Women who suffer from the heart condition angina are likely to receive a lower level of medical care than men, a study claims.
According to research, a "gender-based pecking order" exists in the treatment of the illness - and scientists claim women come lower on the list than their male counterparts.
Angina is caused by narrowing of the coronary arteries which prevents sufficient oxygen getting to the heart muscles. It is often accompanied by chest pain or discomfort - including shortness of breath - when sufferers physically exert themselves.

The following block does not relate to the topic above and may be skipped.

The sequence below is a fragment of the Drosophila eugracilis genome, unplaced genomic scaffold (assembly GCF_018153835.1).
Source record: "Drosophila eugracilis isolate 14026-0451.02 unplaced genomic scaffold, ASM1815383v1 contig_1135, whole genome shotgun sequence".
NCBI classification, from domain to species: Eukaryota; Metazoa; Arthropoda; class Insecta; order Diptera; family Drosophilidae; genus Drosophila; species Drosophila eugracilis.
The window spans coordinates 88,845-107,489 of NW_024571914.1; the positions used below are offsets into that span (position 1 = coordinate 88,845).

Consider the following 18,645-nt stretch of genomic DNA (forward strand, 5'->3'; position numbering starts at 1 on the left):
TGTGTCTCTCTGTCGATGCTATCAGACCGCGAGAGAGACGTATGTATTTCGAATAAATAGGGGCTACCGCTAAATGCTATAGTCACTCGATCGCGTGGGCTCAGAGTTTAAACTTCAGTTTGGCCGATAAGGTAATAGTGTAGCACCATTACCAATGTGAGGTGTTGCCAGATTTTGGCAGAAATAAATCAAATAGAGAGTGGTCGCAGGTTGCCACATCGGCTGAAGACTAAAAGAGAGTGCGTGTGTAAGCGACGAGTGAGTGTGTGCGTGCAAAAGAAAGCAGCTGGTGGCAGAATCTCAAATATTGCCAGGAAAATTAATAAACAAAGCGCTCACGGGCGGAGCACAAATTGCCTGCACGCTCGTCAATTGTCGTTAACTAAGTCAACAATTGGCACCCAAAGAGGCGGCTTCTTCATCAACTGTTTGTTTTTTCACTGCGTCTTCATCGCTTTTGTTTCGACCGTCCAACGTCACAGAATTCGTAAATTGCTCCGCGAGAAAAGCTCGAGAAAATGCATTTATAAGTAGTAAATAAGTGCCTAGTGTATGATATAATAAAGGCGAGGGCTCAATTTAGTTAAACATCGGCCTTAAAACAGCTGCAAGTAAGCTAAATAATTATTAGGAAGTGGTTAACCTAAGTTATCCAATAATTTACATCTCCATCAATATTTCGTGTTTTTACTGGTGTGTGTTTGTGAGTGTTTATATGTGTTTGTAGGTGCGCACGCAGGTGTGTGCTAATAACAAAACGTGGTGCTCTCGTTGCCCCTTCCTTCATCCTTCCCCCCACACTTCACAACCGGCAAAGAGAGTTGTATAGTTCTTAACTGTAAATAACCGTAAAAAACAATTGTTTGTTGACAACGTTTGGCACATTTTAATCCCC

About 1.2 million people in the UK are estimated to suffer from angina, and it is more common in men.
But many women are also sufferers and scientists at the University of Aberdeen, who carried out the research, said the lower levels of treatment for women were "worse than we anticipated".
Dr Mike Crilly, lead researcher in the study published in the Journal of Women's Health, said: "I don't think this is just sexism - that is too simplistic. I believe there are broader cultural factors at work here.
"Traditionally, heart disease is seen very much as a male disorder."